Six Nations Solidarity
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Jessica Leeder - Staff Reporter
Jun. 17, 2006. 11:48 AM
[SISIS note: The following mainstream news article is provided for reference only, as an example of how mainstream media treats indigenous resistance to genocide. Mainstream media often presents biased and distorted information, lacking pertinent facts and/or context. Inclusion of this article on our site should not be considered an endorsement by SISIS.]
Cayuga, ONT. -- An agreement by the province to buy Caledonia land valued at $45 million marks the beginning of years of settling Six Nations land claims, Natural Resources Minister David Ramsay said, and no one knows how much they will cost.
"These things have to be settled," Ramsay, the provincial minister responsible for native affairs, said yesterday after the province announced plans to bail out developers caught in the middle of a long-standing land dispute in Caledonia.
"There are a number of properties (along the Grand River) that are in particular dispute but overarching all of that ... is that there is a suspicion that they never got the true value of what they should have received as these lands were sold off to settlers," he said.
Dennis Brown, a lawyer for the provincial attorney general's office, announced the land purchase deal — an agreement in principle in which the government will pay "fair market price" for the land — at a special court hearing in Cayuga, near Caledonia, yesterday morning.
The court appearance was a continuation of a special hearing called at the beginning of the month by Superior Court Justice David Marshall. Then, Marshall ordered a line-up of lawyers for the OPP, the attorney general of Ontario, Six Nations, Haldimand County and developers Henco Industries Ltd., among others, to his courtroom to find out why native protestors were still occupying a construction site and a section of railway he previously ordered police to clear. The judge also demanded that everyone involved make suggestions on how to "restore the rule of law" in Caledonia.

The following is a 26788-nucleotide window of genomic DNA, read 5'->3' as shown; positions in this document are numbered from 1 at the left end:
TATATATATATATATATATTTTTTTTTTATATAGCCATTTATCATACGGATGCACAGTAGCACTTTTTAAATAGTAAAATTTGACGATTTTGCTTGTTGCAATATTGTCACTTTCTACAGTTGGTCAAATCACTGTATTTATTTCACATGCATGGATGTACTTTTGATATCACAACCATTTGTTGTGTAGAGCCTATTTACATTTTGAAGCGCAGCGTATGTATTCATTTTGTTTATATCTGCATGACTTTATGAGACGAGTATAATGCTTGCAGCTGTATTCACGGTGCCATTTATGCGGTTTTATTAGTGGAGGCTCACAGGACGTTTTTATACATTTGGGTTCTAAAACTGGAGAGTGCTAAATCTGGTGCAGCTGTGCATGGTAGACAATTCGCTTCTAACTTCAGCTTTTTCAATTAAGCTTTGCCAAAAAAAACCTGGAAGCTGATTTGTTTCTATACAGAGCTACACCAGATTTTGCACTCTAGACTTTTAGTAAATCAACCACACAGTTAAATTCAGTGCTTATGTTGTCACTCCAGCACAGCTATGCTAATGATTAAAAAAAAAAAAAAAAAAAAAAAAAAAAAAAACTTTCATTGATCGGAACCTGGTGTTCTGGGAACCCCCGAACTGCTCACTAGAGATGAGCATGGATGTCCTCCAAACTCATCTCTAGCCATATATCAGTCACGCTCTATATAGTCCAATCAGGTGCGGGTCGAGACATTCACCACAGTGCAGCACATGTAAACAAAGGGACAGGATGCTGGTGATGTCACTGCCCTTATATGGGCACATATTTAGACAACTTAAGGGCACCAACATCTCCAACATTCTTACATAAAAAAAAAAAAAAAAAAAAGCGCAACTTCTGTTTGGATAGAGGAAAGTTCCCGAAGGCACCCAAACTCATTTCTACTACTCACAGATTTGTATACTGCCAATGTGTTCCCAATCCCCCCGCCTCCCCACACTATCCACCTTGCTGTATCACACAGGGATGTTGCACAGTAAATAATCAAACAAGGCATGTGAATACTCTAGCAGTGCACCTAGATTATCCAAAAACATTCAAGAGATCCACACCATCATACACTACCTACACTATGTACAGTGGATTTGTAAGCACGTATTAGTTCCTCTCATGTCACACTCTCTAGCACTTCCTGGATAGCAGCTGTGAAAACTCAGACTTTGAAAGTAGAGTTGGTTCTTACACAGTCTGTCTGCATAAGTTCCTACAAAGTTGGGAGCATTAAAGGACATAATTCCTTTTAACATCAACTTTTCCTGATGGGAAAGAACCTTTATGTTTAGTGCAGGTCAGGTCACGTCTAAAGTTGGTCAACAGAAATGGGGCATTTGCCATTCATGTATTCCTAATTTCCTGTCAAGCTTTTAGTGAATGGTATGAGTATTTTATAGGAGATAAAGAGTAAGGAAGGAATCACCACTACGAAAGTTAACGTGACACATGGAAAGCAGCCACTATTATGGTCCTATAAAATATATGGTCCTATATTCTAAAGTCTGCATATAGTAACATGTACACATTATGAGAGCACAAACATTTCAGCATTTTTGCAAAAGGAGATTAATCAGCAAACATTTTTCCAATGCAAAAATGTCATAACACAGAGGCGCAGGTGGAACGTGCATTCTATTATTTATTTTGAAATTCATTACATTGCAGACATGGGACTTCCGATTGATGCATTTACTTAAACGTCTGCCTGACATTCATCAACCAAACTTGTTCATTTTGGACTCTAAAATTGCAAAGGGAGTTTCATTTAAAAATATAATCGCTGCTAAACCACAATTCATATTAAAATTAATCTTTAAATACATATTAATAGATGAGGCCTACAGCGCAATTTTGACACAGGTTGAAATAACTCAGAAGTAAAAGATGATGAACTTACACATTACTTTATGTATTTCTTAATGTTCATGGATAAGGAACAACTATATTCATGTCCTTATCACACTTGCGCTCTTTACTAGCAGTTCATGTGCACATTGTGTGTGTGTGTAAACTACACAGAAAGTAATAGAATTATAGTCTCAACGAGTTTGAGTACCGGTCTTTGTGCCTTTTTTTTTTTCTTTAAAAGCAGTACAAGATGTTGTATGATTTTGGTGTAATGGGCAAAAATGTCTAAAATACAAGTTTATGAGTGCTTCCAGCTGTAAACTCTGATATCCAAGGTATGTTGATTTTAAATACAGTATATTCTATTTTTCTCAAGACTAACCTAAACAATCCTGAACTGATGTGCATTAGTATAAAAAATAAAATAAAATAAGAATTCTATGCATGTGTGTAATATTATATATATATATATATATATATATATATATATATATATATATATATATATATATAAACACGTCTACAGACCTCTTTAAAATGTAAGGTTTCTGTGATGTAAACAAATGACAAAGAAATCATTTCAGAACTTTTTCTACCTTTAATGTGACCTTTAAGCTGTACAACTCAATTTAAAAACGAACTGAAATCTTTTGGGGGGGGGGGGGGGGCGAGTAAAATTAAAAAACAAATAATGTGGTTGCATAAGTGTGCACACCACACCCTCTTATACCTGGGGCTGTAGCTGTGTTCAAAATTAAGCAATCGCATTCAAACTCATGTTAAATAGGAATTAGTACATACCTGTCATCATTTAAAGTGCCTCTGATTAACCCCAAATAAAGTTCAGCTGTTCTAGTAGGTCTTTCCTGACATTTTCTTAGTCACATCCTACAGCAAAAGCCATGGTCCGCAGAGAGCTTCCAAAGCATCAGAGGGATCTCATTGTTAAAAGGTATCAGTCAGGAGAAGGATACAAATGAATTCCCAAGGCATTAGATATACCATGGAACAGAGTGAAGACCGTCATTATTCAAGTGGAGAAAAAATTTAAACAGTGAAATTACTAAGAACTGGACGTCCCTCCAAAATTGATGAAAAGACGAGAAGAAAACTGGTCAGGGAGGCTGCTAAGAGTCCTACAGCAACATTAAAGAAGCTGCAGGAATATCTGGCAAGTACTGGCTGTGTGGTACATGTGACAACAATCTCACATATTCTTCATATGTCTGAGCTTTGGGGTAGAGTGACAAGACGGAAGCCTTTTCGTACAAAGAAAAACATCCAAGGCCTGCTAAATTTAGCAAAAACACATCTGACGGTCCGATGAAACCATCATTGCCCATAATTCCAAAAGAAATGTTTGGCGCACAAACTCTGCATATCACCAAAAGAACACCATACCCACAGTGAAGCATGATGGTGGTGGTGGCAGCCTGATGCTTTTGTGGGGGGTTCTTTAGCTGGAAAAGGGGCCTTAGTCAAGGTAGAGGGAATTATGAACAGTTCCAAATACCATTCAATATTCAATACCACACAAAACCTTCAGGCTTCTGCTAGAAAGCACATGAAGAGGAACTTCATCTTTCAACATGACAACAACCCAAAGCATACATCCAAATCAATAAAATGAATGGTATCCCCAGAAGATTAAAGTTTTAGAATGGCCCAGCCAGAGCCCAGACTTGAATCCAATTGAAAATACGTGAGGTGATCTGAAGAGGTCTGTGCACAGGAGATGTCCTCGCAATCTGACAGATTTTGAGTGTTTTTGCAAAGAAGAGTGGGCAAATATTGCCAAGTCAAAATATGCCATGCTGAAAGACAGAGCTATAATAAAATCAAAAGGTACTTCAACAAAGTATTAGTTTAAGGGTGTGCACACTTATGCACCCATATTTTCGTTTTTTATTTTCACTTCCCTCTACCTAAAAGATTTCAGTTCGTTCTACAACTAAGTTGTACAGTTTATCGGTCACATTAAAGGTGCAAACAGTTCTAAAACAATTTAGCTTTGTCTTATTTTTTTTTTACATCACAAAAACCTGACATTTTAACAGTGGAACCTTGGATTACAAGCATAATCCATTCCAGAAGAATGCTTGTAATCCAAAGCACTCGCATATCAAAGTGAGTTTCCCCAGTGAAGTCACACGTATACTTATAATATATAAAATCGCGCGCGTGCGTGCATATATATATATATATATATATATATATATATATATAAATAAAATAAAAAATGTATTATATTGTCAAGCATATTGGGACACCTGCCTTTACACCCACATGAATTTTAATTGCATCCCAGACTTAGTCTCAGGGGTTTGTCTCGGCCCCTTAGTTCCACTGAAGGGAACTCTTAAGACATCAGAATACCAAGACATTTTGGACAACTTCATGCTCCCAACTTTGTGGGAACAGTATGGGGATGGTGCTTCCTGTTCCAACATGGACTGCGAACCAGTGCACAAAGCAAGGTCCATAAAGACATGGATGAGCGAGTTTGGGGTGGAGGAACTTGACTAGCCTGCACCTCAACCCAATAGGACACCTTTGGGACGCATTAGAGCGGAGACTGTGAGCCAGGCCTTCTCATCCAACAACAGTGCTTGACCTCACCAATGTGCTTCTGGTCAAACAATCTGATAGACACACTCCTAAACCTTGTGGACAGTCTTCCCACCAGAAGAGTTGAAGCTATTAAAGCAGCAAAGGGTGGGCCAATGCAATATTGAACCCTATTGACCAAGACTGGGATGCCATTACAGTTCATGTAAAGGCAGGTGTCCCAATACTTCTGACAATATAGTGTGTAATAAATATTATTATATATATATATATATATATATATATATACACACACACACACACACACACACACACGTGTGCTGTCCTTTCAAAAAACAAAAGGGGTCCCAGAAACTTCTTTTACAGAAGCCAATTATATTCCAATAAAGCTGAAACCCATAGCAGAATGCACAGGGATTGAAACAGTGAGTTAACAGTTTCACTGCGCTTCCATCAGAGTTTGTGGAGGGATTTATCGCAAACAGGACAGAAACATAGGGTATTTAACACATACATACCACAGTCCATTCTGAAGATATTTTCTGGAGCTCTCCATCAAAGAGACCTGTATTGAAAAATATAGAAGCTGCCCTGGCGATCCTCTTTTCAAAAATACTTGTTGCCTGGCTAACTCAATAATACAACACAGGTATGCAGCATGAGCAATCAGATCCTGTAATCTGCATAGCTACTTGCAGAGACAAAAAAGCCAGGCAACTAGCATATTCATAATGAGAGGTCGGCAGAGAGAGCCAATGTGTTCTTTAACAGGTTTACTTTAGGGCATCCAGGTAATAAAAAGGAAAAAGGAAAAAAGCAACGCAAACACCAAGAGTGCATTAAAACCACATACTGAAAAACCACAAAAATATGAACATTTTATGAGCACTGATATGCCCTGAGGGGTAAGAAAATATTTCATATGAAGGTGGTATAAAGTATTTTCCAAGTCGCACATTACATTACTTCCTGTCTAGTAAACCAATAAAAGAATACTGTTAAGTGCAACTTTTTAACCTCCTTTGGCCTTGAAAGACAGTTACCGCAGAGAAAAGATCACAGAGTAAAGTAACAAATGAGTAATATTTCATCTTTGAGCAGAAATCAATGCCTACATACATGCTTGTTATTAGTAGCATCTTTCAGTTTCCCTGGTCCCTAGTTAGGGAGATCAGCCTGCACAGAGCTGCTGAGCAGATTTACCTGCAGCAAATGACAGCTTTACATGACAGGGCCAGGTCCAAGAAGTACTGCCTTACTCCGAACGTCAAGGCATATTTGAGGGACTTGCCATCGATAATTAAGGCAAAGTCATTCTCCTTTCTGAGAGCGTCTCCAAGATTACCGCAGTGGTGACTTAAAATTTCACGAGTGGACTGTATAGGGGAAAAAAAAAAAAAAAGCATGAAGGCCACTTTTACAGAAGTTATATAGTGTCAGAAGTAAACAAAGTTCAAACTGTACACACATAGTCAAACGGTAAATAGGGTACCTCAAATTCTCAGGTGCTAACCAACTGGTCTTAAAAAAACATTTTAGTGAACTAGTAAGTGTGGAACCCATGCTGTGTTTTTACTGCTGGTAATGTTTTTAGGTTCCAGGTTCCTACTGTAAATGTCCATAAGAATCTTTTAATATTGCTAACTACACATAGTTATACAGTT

Most of the lawyers who appeared before Marshall on June 1 urged him to have patience and allow negotiations to continue; Marshall decided to reserve judgment on an action plan and instead ordered federal officials to appear and help pitch in to find a solution for peace at a second follow-up hearing.
Yesterday, Brown told Justice Marshall that the purchase agreement is a "significant step in moving forward to resolve the Caledonia situation." However, Brown could not say how much the province is planning to pay. He said negotiations on final details are ongoing with Henco Industries Ltd., the Caledonia-area developers who own the land.
Michael Bruder, a lawyer for the developers, previously said the land was worth $45 million and would have held more than 600 new homes. Haldimand County officials have told the Toronto Star the subdivision would have met the area's housing needs for the next five years.
Yesterday, Bruder was careful not to disclose the amount his clients are hoping for. "We had indicated that the loss of the lot sales was 45 million dollars, but that's not the price," he said. "The price has yet to be agreed upon."
In court, Brown said no decisions have been made about future use of the land, although it's clear it will not be for housing. He said the province will hold the land in trust while negotiations between Six Nations and federal and provincial representatives continue.
In a telephone interview, Ramsay hinted that Queen's Park may go after Ottawa for the money. "It is only the federal government that can settle a land claim," he said. "The final disposition of that land will be negotiated at the long-term table that the province and the federal government attend."